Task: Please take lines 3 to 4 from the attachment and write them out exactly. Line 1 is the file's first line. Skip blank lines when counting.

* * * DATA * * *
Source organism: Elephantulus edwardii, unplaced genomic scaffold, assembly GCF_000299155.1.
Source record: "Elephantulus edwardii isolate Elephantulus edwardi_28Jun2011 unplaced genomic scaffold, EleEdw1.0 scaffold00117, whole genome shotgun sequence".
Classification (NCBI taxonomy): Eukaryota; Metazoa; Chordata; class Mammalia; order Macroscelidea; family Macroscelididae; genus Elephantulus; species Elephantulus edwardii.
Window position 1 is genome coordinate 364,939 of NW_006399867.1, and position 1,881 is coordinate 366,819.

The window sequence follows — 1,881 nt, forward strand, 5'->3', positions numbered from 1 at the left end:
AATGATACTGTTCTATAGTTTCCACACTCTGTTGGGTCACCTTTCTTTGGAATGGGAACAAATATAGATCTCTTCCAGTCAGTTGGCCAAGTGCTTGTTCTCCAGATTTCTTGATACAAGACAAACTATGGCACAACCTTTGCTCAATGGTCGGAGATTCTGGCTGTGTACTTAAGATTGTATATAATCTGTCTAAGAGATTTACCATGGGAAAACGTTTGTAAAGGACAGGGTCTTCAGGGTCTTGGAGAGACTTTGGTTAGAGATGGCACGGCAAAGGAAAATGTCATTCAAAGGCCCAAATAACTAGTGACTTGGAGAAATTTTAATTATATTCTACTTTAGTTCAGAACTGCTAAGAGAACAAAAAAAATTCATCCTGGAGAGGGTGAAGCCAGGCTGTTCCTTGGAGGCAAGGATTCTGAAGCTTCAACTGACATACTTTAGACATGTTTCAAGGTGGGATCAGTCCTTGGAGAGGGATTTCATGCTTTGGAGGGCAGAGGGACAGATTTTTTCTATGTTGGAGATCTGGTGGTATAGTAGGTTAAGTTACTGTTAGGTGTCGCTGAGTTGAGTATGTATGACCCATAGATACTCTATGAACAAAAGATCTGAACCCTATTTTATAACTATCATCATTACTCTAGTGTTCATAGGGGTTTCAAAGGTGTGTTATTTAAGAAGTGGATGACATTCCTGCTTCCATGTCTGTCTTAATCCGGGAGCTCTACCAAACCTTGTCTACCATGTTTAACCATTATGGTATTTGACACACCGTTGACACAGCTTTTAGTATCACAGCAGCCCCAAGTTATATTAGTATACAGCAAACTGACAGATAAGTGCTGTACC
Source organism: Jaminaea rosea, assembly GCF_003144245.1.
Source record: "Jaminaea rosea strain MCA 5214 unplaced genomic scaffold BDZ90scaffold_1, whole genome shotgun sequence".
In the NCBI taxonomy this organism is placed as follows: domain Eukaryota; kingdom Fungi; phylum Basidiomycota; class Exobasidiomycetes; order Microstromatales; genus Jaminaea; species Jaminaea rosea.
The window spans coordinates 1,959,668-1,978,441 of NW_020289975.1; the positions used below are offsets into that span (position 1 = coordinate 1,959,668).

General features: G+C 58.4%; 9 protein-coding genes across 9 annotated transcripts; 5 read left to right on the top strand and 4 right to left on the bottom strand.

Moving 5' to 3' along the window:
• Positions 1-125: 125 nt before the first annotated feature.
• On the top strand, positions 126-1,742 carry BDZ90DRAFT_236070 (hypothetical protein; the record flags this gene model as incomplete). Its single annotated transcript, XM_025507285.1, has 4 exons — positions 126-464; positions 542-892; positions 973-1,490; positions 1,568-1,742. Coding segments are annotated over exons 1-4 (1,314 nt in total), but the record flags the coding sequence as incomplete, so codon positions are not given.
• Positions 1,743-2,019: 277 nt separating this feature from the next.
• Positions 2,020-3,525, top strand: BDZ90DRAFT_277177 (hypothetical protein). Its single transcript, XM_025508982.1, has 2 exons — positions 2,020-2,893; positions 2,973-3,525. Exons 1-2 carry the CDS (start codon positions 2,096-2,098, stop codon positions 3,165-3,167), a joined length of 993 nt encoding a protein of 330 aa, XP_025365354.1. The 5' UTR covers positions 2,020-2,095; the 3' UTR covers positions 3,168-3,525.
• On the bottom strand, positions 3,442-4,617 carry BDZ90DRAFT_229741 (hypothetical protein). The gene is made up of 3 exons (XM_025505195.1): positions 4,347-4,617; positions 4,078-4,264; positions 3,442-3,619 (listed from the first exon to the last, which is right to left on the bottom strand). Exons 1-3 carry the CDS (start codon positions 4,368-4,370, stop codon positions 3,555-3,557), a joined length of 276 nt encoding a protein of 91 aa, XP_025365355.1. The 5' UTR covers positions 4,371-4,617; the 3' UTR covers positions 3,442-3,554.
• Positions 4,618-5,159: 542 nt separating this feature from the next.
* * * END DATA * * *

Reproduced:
Classification (NCBI taxonomy): Eukaryota; Metazoa; Chordata; class Mammalia; order Macroscelidea; family Macroscelididae; genus Elephantulus; species Elephantulus edwardii.
Window position 1 is genome coordinate 364,939 of NW_006399867.1, and position 1,881 is coordinate 366,819.